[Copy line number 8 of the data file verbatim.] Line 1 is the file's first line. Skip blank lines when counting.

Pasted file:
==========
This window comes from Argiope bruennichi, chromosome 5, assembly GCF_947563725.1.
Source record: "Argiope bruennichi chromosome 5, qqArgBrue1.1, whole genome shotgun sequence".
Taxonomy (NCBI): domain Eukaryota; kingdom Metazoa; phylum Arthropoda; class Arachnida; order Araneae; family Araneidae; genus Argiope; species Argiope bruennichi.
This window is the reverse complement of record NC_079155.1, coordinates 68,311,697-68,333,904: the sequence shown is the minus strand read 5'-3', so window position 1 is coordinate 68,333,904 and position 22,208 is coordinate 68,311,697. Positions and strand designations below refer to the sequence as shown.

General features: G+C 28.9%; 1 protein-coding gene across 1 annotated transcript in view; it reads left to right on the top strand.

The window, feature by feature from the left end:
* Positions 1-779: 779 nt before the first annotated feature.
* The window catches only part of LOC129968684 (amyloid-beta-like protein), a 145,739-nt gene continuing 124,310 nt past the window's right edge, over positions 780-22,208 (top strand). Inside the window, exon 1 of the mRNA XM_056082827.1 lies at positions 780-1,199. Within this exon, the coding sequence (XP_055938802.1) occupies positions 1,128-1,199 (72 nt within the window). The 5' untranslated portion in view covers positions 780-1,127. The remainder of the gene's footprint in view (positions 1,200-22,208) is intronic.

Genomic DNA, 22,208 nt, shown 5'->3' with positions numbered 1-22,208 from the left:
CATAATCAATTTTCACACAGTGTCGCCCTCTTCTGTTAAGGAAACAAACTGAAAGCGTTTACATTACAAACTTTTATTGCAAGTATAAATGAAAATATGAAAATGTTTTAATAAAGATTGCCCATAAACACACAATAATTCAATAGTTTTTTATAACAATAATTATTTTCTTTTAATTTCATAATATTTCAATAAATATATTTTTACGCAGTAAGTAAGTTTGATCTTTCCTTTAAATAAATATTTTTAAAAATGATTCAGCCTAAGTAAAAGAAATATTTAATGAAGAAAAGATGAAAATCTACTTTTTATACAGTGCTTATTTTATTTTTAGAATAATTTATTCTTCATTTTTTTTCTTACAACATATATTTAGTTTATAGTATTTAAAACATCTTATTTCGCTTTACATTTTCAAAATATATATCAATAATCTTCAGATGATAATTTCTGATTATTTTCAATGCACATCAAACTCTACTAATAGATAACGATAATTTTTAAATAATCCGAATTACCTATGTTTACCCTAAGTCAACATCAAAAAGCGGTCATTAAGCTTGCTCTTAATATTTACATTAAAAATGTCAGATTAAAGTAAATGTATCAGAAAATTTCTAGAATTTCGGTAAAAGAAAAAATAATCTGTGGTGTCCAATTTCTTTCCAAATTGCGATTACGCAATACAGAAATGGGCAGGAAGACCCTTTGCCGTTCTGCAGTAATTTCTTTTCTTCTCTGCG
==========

* The window catches only part of LOC129968684 (amyloid-beta-like protein), a 145,739-nt gene continuing 124,310 nt past the window's right edge, over positions 780-22,208 (top strand). Inside the window, exon 1 of the mRNA XM_056082827.1 lies at positions 780-1,199. Within this exon, the coding sequence (XP_055938802.1) occupies positions 1,128-1,199 (72 nt within the window). The 5' untranslated portion in view covers positions 780-1,127. The remainder of the gene's footprint in view (positions 1,200-22,208) is intronic.